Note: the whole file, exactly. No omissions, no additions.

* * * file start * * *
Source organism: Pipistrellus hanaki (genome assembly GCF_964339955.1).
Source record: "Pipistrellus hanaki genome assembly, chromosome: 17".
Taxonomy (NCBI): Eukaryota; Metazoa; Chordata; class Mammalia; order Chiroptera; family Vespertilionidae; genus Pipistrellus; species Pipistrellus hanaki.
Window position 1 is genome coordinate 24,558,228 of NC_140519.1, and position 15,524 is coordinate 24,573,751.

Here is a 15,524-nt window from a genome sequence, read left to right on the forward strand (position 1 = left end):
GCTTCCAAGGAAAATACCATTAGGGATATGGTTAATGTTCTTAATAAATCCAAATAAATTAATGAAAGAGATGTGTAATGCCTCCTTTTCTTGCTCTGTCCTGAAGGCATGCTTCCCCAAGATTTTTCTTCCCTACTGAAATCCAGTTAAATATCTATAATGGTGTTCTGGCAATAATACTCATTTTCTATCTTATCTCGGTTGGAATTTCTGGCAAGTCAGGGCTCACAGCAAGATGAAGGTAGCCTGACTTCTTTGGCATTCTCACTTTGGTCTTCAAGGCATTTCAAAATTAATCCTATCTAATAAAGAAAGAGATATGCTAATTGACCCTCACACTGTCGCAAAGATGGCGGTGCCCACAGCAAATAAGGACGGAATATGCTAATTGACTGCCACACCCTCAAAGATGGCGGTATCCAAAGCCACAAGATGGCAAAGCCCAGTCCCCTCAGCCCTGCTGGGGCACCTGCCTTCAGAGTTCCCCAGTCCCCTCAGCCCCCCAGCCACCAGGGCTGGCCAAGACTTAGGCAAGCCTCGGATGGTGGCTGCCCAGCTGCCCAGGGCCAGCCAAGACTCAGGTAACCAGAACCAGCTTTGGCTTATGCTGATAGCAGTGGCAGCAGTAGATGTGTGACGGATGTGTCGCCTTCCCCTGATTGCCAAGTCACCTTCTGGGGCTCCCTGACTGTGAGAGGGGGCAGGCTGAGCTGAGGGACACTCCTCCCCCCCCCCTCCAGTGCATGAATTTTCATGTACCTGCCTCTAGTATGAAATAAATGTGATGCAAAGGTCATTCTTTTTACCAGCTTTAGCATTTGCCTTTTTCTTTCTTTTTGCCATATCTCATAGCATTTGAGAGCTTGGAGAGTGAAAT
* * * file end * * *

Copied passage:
Source organism: Pipistrellus hanaki (genome assembly GCF_964339955.1).
Source record: "Pipistrellus hanaki genome assembly, chromosome: 17".
Taxonomy (NCBI): Eukaryota; Metazoa; Chordata; class Mammalia; order Chiroptera; family Vespertilionidae; genus Pipistrellus; species Pipistrellus hanaki.
Window position 1 is genome coordinate 24,558,228 of NC_140519.1, and position 15,524 is coordinate 24,573,751.

Here is a 15,524-nt window from a genome sequence, read left to right on the forward strand (position 1 = left end):
GCTTCCAAGGAAAATACCATTAGGGATATGGTTAATGTTCTTAATAAATCCAAATAAATTAATGAAAGAGATGTGTAATGCCTCCTTTTCTTGCTCTGTCCTGAAGGCATGCTTCCCCAAGATTTTTCTTCCCTACTGAAATCCAGTTAAATATCTATAATGGTGTTCTGGCAATAATACTCATTTTCTATCTTATCTCGGTTGGAATTTCTGGCAAGTCAGGGCTCACAGCAAGATGAAGGTAGCCTGACTTCTTTGGCATTCTCACTTTGGTCTTCAAGGCATTTCAAAATTAATCCTATCTAATAAAGAAAGAGATATGCTAATTGACCCTCACACTGTCGCAAAGATGGCGGTGCCCACAGCAAATAAGGACGGAATATGCTAATTGACTGCCACACCCTCAAAGATGGCGGTATCCAAAGCCACAAGATGGCAAAGCCCAGTCCCCTCAGCCCTGCTGGGGCACCTGCCTTCAGAGTTCCCCAGTCCCCTCAGCCCCCCAGCCACCAGGGCTGGCCAAGACTTAGGCAAGCCTCGGATGGTGGCTGCCCAGCTGCCCAGGGCCAGCCAAGACTCAGGTAACCAGAACCAGCTTTGGCTTATGCTGATAGCAGTGGCAGCAGTAGATGTGTGACGGATGTGTCGCCTTCCCCTGATTGCCAAGTCACCTTCTGGGGCTCCCTGACTGTGAGAGGGGGCAGGCTGAGCTGAGGGACACTCCTCCCCCCCCCCTCCAGTGCATGAATTTTCATGTACCTGCCTCTAGTATGAAATAAATGTGATGCAAAGGTCATTCTTTTTACCAGCTTTAGCATTTGCCTTTTTCTTTCTTTTTGCCATATCTCATAGCATTTGAGAGCTTGGAGAGTGAAAT